Home, work and recreation simulation lab
Photo caption: Exterior of the Simulation Hub only shown to preserve the novelty of these three rooms for research participants.
These rooms were created to simulate a living room, an office, and a bar environment. We designed them to be naturalistic, with an additional emphasis on making them as different from each other as possible.
Lounge and office labs
Many learning and memory theories postulate that individuals learn an association between events and their contexts and that memory retrieval will be better if testing conditions match learning conditions. Instructional, eyewitness, and fear extinction research support this assumption. For example, if an individual studies for an exam in their living room while feeling little stress then they will have better recall of that information if tested under the same conditions. Thus, the lounge and office rooms were created so that methods to improve memory recall outside of a person's learning environment can be discovered. The lounge and office specifically were chosen since much of people's learning occurs at home and at work and we often expect learning in one of these environments will transfer to the other. The Lounge and Office Simulators are managed by Dr Melissa Norberg, the Director of the Behavioural Science Laboratory.
The Simulated Bar Environment is an important research tool to understand why people drink alcohol and why some find it difficult to control their drinking when it leads to problems. By simulating an environment in which some people have trouble with alcohol we are able to better understand how that happens. The Bar is equipped with a variety of ways to measure people's responses to alcohol and related cues. Examples of research that have been conducted in the bar include how a bad mood changes the thirst or desire for a drink, and how self-control tempers similar desires. The Simulated Bar Environment is managed by Andrew Baillie.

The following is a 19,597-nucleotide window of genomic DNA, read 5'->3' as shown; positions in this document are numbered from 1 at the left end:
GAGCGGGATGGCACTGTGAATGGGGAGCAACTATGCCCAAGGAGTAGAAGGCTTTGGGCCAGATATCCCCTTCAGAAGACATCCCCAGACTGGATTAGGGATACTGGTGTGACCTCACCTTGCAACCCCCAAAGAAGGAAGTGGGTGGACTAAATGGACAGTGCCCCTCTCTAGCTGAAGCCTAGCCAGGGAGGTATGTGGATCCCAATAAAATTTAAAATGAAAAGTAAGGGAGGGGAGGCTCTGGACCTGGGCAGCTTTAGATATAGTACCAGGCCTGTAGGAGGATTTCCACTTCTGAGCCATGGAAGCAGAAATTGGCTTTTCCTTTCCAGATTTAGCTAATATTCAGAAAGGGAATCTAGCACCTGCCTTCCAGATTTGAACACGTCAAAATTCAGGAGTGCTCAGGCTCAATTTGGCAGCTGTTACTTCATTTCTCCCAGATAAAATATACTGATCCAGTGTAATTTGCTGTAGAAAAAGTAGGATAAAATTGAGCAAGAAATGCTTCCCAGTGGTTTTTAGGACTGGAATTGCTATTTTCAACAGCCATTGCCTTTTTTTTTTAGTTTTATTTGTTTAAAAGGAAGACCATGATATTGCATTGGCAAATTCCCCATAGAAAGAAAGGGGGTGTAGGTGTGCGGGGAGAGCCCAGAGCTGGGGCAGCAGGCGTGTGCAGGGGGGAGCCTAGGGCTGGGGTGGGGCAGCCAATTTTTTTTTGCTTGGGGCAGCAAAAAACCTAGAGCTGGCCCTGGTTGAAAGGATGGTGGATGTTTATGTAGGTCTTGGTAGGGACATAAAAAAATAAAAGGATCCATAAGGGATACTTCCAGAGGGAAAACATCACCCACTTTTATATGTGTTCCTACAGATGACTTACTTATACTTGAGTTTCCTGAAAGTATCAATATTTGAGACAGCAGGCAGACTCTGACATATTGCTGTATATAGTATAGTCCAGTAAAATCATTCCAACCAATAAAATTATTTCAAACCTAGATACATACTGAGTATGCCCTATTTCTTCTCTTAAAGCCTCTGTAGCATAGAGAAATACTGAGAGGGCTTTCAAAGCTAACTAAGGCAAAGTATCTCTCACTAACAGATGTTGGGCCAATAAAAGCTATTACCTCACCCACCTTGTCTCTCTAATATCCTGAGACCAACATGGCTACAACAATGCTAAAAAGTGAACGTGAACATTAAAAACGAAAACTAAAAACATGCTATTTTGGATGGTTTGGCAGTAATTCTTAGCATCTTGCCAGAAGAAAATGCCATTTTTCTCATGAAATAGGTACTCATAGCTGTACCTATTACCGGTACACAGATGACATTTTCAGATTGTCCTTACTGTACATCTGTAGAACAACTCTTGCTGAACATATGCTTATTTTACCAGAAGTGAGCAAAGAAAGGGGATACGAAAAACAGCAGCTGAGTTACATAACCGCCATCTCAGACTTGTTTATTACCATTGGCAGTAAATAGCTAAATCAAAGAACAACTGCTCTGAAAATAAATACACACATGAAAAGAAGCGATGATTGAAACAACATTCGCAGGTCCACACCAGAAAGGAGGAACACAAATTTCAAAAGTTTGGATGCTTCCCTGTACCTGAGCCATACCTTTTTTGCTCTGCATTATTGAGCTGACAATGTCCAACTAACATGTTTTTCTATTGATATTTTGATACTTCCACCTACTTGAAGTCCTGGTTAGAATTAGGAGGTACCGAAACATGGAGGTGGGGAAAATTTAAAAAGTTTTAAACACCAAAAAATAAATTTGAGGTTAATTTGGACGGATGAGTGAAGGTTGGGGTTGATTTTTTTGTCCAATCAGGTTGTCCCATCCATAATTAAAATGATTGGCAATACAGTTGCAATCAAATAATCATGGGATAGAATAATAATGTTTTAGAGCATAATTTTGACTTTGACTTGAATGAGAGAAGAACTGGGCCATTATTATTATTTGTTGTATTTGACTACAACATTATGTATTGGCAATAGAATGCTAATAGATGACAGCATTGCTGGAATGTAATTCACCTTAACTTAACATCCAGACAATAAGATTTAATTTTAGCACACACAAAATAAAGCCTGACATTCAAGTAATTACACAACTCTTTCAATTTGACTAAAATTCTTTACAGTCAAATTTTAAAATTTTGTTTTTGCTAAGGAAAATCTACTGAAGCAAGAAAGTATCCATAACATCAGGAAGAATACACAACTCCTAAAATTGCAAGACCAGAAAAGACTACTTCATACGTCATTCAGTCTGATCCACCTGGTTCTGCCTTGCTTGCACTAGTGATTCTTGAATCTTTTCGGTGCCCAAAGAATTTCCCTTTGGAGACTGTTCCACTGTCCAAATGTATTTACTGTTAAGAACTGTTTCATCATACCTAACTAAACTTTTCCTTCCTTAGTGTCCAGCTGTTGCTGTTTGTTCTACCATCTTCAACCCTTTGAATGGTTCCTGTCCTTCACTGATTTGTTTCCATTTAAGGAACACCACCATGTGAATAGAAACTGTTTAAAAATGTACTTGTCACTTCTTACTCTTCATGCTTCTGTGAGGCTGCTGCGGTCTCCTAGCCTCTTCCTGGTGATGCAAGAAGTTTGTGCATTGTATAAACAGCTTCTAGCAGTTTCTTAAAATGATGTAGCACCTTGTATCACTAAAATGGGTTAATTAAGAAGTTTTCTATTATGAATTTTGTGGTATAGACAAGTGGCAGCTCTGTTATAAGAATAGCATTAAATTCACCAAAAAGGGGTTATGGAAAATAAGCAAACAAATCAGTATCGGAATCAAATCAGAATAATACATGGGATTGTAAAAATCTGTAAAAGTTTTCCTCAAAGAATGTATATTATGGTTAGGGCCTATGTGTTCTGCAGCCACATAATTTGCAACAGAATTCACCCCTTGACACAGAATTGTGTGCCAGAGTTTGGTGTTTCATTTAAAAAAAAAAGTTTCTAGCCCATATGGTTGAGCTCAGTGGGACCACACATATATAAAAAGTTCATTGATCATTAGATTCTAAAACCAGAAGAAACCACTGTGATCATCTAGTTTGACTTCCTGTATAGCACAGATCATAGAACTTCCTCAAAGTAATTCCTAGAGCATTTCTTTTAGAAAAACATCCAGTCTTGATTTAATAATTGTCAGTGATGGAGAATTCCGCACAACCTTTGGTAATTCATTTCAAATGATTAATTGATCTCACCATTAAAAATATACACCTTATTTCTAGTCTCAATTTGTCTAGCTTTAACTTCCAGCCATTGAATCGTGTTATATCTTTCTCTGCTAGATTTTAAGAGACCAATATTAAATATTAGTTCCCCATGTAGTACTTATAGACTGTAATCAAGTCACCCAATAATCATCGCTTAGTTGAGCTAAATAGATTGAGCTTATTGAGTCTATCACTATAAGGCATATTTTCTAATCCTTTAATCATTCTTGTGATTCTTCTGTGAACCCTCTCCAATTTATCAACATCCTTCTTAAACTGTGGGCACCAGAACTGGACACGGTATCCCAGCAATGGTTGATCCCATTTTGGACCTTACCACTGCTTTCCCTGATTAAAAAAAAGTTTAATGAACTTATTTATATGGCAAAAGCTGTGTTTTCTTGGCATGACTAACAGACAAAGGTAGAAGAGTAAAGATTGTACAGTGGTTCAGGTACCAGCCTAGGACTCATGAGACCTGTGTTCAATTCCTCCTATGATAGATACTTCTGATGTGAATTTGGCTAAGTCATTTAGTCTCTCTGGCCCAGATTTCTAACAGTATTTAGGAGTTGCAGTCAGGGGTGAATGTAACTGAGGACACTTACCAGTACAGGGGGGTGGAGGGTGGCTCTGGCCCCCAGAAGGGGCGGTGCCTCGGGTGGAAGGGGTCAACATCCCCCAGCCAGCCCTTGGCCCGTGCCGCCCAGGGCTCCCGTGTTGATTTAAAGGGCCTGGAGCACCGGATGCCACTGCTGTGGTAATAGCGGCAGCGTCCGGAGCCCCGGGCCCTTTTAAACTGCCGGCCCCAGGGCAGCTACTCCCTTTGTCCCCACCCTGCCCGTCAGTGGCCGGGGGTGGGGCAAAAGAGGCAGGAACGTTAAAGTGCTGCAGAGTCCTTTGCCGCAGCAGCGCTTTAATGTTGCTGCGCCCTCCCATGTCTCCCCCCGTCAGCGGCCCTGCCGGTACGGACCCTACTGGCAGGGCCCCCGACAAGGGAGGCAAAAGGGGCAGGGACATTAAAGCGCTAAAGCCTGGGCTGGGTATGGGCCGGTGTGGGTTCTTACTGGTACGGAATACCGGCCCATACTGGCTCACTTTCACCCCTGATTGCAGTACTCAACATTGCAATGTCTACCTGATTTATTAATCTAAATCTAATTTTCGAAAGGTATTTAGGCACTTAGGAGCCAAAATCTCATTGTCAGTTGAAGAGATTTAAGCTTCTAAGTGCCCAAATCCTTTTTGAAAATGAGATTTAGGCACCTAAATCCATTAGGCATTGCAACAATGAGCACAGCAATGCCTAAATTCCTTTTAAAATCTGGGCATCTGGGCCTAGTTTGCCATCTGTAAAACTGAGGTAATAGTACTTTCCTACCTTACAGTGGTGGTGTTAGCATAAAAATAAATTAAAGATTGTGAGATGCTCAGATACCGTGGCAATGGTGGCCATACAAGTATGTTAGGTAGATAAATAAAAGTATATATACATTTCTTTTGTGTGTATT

Other labs and rooms
The Simulation Hub also has a multi-purpose laboratory that is used to prepare solutions, store specimens, and enable participants to recover from motion sickness after a simulation experience. Additionally, the Hub has a large waiting room that showcases current projects via a slide-show presentation on large-flat screen TV. The simulation laboratories are co-located around central control rooms to facilitate both collaboration and the cross-fertilisation of initiatives.
Services and access
- Research collaboration support
- Consultation services
- Contract research & development
Connect with us
Building Y3A, Ground Floor
16 University Avenue
View map and directions